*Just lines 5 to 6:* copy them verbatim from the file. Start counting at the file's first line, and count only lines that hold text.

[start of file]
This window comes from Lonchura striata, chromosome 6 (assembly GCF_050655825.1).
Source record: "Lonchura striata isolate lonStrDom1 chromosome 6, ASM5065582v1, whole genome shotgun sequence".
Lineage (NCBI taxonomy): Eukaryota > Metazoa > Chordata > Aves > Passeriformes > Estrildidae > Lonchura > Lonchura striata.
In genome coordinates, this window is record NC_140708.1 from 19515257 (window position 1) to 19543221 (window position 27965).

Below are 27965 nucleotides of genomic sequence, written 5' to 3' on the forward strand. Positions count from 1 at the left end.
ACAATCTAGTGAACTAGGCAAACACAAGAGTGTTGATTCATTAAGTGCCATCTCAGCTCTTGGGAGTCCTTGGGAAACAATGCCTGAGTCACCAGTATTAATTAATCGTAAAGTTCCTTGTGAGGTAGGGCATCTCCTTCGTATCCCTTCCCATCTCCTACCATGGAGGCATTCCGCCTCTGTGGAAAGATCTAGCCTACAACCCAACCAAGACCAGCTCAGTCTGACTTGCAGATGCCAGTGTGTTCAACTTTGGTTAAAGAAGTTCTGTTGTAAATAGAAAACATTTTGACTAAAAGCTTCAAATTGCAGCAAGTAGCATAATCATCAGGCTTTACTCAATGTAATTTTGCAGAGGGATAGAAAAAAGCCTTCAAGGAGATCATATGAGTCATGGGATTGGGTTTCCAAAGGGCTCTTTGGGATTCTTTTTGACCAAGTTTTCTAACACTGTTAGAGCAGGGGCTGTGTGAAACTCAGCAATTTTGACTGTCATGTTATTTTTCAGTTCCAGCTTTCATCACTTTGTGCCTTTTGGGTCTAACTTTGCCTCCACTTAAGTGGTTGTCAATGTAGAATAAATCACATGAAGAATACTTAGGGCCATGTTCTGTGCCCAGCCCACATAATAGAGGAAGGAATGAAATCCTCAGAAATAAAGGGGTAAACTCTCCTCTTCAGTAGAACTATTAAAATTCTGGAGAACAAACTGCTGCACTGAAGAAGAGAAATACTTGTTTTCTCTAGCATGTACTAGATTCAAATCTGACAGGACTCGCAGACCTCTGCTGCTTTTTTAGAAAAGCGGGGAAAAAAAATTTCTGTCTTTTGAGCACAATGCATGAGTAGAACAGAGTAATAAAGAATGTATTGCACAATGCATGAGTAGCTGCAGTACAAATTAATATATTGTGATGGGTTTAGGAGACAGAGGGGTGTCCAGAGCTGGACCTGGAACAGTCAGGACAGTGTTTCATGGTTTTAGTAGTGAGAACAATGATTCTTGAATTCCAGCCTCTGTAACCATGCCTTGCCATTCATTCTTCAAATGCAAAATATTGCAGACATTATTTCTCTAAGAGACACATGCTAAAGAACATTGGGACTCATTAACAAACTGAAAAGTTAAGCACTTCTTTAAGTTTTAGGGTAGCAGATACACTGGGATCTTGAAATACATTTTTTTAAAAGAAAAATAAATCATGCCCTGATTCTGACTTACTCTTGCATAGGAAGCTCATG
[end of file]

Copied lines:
Below are 27965 nucleotides of genomic sequence, written 5' to 3' on the forward strand. Positions count from 1 at the left end.
ACAATCTAGTGAACTAGGCAAACACAAGAGTGTTGATTCATTAAGTGCCATCTCAGCTCTTGGGAGTCCTTGGGAAACAATGCCTGAGTCACCAGTATTAATTAATCGTAAAGTTCCTTGTGAGGTAGGGCATCTCCTTCGTATCCCTTCCCATCTCCTACCATGGAGGCATTCCGCCTCTGTGGAAAGATCTAGCCTACAACCCAACCAAGACCAGCTCAGTCTGACTTGCAGATGCCAGTGTGTTCAACTTTGGTTAAAGAAGTTCTGTTGTAAATAGAAAACATTTTGACTAAAAGCTTCAAATTGCAGCAAGTAGCATAATCATCAGGCTTTACTCAATGTAATTTTGCAGAGGGATAGAAAAAAGCCTTCAAGGAGATCATATGAGTCATGGGATTGGGTTTCCAAAGGGCTCTTTGGGATTCTTTTTGACCAAGTTTTCTAACACTGTTAGAGCAGGGGCTGTGTGAAACTCAGCAATTTTGACTGTCATGTTATTTTTCAGTTCCAGCTTTCATCACTTTGTGCCTTTTGGGTCTAACTTTGCCTCCACTTAAGTGGTTGTCAATGTAGAATAAATCACATGAAGAATACTTAGGGCCATGTTCTGTGCCCAGCCCACATAATAGAGGAAGGAATGAAATCCTCAGAAATAAAGGGGTAAACTCTCCTCTTCAGTAGAACTATTAAAATTCTGGAGAACAAACTGCTGCACTGAAGAAGAGAAATACTTGTTTTCTCTAGCATGTACTAGATTCAAATCTGACAGGACTCGCAGACCTCTGCTGCTTTTTTAGAAAAGCGGGGAAAAAAAATTTCTGTCTTTTGAGCACAATGCATGAGTAGAACAGAGTAATAAAGAATGTATTGCACAATGCATGAGTAGCTGCAGTACAAATTAATATATTGTGATGGGTTTAGGAGACAGAGGGGTGTCCAGAGCTGGACCTGGAACAGTCAGGACAGTGTTTCATGGTTTTAGTAGTGAGAACAATGATTCTTGAATTCCAGCCTCTGTAACCATGCCTTGCCATTCATTCTTCAAATGCAAAATATTGCAGACATTATTTCTCTAAGAGACACATGCTAAAGAACATTGGGACTCATTAACAAACTGAAAAGTTAAGCACTTCTTTAAGTTTTAGGGTAGCAGATACACTGGGATCTTGAAATACATTTTTTTAAAAGAAAAATAAATCATGCCCTGATTCTGACTTACTCTTGCATAGGAAGCTCATG